Grokster and the Future of P2P

As many readers will have heard, the U.S. Supreme Court issued its decision in Grokster earlier today (Souter opinion, Ginsburg concurrence, Breyer concurrence).

I'm participating in a discussion of the decision at the Wall Street Journal online (free access for roundtable). My initial take and posting is:

Grokster certainly didn't win this case, but more importantly, P2P technology didn't lose. As many predicted, the court was clearly (and unanimously) uncomfortable with Grokster and what it viewed as intentionally profiting from copyright infringement. By seeking to retain Sony but build in active inducement, it is trying to navigate a difficult fine line. The Souter money quote calls for an inducement rule premised on "purposeful culpable expression and conduct." It will be up to future courts to determine how tough a standard this creates, but by excluding actual knowledge of infringement, I think this presents a fairly high threshold.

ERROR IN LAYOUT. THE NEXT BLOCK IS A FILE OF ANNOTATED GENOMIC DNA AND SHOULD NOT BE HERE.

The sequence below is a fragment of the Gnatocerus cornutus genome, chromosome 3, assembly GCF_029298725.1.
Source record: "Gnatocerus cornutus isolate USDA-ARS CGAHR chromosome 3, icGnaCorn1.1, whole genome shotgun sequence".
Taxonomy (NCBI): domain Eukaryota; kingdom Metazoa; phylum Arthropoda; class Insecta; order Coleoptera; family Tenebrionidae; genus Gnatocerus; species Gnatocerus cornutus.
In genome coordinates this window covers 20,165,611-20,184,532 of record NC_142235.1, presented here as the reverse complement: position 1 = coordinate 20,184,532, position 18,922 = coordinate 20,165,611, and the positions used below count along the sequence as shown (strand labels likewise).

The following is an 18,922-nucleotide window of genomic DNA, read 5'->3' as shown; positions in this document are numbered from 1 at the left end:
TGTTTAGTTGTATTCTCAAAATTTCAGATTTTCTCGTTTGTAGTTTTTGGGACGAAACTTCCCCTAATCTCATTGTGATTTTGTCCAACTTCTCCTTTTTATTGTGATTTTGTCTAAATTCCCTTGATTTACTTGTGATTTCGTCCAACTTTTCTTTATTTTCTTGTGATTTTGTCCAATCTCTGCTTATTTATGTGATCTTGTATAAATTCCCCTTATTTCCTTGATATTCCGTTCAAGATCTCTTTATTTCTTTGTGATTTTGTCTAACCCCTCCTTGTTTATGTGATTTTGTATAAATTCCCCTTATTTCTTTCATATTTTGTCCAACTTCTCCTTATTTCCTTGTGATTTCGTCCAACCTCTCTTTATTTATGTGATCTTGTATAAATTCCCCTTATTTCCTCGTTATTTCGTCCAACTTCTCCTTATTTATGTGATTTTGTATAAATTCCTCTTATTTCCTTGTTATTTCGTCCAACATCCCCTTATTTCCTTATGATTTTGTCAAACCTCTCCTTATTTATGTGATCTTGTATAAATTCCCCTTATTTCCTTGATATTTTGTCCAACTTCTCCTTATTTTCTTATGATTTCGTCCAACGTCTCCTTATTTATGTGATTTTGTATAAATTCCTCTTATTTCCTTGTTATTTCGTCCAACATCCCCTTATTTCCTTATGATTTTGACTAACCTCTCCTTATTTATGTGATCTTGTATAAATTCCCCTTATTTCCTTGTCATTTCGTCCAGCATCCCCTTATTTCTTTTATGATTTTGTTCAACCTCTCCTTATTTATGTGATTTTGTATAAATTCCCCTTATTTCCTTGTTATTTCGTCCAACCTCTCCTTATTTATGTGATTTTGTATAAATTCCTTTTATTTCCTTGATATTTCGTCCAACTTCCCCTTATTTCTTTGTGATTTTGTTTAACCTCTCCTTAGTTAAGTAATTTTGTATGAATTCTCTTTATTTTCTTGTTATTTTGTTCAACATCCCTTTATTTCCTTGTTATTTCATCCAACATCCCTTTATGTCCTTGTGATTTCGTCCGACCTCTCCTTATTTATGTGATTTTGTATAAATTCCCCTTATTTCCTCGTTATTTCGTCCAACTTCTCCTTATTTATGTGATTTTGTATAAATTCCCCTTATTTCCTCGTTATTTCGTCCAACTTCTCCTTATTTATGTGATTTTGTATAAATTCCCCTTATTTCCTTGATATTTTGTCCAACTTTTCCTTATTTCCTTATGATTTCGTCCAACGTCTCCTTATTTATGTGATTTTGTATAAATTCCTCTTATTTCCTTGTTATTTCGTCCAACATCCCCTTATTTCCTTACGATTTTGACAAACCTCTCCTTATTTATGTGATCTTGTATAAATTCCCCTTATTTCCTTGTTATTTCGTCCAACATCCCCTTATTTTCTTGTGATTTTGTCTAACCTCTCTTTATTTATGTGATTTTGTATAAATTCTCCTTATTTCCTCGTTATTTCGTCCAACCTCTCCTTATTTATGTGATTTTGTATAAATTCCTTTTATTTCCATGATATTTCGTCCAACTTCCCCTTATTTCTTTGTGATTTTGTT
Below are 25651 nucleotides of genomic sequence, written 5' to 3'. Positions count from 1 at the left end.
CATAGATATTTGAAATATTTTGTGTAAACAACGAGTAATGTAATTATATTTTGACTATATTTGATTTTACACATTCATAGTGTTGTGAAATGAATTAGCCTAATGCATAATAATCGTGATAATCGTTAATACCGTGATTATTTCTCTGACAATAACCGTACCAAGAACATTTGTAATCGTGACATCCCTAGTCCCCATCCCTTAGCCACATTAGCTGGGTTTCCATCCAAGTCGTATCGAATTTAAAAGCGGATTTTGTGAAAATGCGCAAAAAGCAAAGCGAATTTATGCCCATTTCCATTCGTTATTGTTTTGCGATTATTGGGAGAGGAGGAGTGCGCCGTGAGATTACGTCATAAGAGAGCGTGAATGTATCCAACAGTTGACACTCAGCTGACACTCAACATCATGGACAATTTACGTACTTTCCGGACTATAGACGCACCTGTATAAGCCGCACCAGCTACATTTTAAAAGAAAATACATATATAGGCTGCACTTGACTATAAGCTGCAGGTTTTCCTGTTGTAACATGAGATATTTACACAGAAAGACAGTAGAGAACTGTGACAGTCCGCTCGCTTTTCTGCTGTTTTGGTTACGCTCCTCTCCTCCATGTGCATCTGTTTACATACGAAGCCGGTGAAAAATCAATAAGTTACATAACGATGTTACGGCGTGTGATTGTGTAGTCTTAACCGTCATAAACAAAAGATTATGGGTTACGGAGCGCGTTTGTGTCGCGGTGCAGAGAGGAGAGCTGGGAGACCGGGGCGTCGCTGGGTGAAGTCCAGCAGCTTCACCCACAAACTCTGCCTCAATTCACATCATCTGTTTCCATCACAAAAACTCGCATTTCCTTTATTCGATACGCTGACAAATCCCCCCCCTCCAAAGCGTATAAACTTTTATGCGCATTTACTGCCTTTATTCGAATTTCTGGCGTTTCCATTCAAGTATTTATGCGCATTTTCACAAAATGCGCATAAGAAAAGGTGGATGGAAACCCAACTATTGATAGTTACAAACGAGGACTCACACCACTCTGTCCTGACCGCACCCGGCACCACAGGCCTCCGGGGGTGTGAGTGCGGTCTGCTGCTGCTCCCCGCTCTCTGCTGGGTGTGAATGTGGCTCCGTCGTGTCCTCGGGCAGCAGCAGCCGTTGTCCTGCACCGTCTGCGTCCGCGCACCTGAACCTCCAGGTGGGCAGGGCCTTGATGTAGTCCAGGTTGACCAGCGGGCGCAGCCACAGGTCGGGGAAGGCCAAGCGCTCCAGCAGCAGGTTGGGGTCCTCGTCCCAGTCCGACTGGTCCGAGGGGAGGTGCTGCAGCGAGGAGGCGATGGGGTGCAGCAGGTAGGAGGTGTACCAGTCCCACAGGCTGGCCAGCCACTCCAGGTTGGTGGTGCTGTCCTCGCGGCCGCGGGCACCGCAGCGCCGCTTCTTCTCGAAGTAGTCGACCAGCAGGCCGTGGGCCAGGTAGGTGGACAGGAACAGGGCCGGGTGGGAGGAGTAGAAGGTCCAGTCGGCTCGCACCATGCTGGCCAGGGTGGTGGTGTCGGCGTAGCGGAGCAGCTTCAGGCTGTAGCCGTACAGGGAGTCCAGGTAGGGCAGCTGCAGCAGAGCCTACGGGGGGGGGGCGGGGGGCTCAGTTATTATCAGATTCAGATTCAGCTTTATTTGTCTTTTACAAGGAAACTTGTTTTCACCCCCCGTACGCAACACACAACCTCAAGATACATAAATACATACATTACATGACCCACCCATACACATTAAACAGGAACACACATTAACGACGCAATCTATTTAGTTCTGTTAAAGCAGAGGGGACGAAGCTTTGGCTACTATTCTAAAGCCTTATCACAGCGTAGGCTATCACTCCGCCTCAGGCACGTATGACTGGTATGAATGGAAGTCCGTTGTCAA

While we will look on with great interest at what happens on remand, a potential future action against BitTorrent seems to me to be much more interesting. BitTorrent may well have far less evidence of purposeful culpable expression, even with knowledge of infringement. Moreover, if the market evolves in the manner described by Breyer, I believe that future P2P services will have even less evidence as they legitimately develop services that build on the interest in non-infringing sharing despite the knowledge that their systems support infringing activities.

Though not core to the decision, I find Breyer's willingness to question the economic impact of P2P on the recording industry noteworthy. Over the past three weeks, the OECD, FTC, and now the U.S. Supreme Court have all cast doubt on the linkage between P2P and declining music sales. That makes for a strong trio and should help move the debate beyond unsubstantiated claims of a direct correlation between file sharing and the recording industry's bottom line.

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